Interlocutory Practice in the UK

Interlocutory actions in the UK Courts are available to a claimant who needs a rapid temporary injunction to be in place pending full trial. Typically, in cases involving a patent, these actions are sought when a patentee believes that a patent has just been or is about to be infringed by entry of a new product onto the market.

When considering the request for an interlocutory injunction, the Courts are reluctant to consider technical matters concerning the alleged infringement of the patent or the Patents alleged invalidity in detail. In particular the Court is reluctant to consider issues where expert evidence is required.

From this it follows that the patentee has to make only an arguable case on infringement, i.e. put forward only a prima facia case that requires expert evidence to rebut.

There is no requirement to show that the case is likely to succeed at full trial; all that is required is that it is sufficiently credible to require response.

Similarly, invalidity can only be relied upon by the defendant in extremely clear circumstances, for example where there is novelty destroying prior art the relevance of which is not properly challenged by the patentee.

If it requires expert evidence to characterise the prior art it is unlikely to be effective during interlocutory procedures.

Since technical issues do not play a major role in interlocutory proceedings the issue is settled on the “balance of convenience” to the parties.

The decision concerning balance of convenience is based on commercial matters. Both parties seek to show that they will suffer harm which cannot be repaired by the simple award of damages at full trial if they are successful.

This is often on the basis of the unquantifiable nature of the damage, for example loss of reputation, unrecoverable market share, market devaluation and the like.

Generally both parties will be required to provide a cross undertaking in damages. The Court will balance the cases put forward by the two parties and decide whether an injunction pending full trial should be given.

It is not unusual for such decisions to favour the status quo and preserve the position as it is at the date of interlocutory decision.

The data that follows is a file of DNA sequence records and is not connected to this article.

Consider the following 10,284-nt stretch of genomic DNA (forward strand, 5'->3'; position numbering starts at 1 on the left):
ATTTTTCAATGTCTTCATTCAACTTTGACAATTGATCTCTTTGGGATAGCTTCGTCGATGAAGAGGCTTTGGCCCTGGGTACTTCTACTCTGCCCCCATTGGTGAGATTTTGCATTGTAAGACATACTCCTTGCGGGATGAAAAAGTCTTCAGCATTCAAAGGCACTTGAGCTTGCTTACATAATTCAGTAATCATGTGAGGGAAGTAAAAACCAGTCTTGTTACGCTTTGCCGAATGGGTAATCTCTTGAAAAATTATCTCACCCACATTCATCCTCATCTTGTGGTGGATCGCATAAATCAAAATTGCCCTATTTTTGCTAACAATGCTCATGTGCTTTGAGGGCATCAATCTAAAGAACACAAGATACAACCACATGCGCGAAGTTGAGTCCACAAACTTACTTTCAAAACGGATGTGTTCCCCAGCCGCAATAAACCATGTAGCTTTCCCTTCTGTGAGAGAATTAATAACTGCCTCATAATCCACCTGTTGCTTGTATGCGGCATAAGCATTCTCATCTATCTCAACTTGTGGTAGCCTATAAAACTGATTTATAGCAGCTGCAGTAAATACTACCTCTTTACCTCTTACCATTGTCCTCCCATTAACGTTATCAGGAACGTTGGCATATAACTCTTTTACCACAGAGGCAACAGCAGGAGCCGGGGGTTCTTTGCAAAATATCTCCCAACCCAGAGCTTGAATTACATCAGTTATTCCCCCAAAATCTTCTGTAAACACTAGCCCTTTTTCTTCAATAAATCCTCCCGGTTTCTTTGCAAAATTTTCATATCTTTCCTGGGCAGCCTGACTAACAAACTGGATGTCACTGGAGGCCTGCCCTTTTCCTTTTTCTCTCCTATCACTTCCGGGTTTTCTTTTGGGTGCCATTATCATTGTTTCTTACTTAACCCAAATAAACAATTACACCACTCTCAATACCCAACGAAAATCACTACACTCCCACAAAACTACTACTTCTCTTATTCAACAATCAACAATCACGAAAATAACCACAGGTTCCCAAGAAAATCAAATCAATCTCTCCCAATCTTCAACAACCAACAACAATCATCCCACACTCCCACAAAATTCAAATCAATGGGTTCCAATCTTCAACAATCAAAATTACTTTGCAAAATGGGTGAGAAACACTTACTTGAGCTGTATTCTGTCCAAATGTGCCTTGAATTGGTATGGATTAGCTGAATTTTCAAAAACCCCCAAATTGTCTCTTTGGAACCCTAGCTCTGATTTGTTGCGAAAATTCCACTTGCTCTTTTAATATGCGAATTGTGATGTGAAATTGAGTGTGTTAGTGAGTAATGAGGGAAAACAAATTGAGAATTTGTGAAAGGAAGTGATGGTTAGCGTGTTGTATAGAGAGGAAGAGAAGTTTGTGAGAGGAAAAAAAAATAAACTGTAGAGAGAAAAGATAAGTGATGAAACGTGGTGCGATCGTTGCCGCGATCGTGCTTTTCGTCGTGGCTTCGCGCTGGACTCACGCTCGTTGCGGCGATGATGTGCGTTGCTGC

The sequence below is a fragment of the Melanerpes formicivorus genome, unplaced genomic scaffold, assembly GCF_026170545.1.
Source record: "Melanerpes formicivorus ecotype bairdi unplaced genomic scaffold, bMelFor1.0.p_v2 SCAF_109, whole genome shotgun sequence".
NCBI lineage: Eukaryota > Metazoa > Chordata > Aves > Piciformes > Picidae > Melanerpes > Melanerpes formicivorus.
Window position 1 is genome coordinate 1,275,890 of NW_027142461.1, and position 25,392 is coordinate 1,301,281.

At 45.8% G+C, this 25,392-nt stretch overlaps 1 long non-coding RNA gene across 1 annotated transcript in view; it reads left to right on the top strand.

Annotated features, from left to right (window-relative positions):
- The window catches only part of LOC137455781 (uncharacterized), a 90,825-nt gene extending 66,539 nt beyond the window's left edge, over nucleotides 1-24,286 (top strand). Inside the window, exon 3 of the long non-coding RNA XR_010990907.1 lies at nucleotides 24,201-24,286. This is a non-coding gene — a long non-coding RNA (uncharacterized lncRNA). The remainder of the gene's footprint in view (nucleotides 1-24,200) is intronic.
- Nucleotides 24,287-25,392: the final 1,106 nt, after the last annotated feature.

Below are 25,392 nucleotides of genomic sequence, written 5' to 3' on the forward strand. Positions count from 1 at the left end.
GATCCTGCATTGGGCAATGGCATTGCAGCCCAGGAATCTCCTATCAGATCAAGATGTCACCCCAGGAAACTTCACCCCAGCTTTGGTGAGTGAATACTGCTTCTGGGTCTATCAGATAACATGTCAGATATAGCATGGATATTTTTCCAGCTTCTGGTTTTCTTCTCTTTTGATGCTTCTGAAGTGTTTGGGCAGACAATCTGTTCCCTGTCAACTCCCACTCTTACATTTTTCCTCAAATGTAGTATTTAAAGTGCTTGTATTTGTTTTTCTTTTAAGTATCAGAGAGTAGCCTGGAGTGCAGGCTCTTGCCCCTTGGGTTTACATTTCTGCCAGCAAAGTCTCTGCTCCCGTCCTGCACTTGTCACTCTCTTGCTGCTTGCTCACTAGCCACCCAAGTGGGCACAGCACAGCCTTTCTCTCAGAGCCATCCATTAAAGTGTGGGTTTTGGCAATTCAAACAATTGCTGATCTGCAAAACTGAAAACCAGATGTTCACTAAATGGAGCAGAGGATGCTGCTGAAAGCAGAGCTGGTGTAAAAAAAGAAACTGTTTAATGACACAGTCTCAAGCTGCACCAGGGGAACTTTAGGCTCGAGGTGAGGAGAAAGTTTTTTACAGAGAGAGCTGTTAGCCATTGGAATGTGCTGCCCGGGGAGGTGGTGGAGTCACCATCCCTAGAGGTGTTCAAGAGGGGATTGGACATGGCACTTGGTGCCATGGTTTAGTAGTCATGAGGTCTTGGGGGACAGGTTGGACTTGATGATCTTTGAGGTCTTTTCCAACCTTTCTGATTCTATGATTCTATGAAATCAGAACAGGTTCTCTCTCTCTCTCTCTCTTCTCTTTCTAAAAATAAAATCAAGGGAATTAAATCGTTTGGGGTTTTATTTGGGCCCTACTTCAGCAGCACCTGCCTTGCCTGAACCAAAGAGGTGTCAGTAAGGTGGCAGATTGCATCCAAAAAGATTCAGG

Thus for example in the case of an action brought to prevent entry of a product into the market, the decision may well be to prevent entry of that product until full trial.

If the patentee’s arguments for irreparable damages relate to loss of an exclusive position, then if it is shown that such an exclusive position will be lost in any event through actions of a third party entering the market, then the Court is less likely to find in the patentees favour.

An example of this is where a basic patent on a pharmaceutical product is due to expire and the patentee has another patent on formulations of that product that is alleged to be infringed by the defendant.

If several generic pharmaceutical manufactures seek to enter the market at the same time with a number of products, but not all are sought to be restrained, then it is unlikely the Court will be persuaded to grant an injunction.

The Court is likely to take into consideration actions of the defendant to “clear the way” for introducing his product, for example to revoke the patent or to demonstrate to the patentee that there is no infringement.

This later may involve supplying the patentee with an example of the product sufficiently far before hand so that an interlocutory action becomes unnecessary. Such actions will enhance the defendant’s position.

The Court may well be prepared to set an early date, for example in 3 to 4 months, for the full trial if an action for interlocutory injunction is undertaken.

The information provided in this article is, of course, of a general nature and should not be considered as legal advice; if you have any specific questions, please contact Jon Broughtonat HLBBshaw in Epping, Essex, UK. E-mail: jon.broughton@hlbbshaw.com. Visit the website at www.hlbbshaw.com.

The information contained in this alert is provided for informational purposes only and does not represent legal advice. Neither the APLF nor the author intends to create an attorney client relationship by providing this information to you through this message.

 

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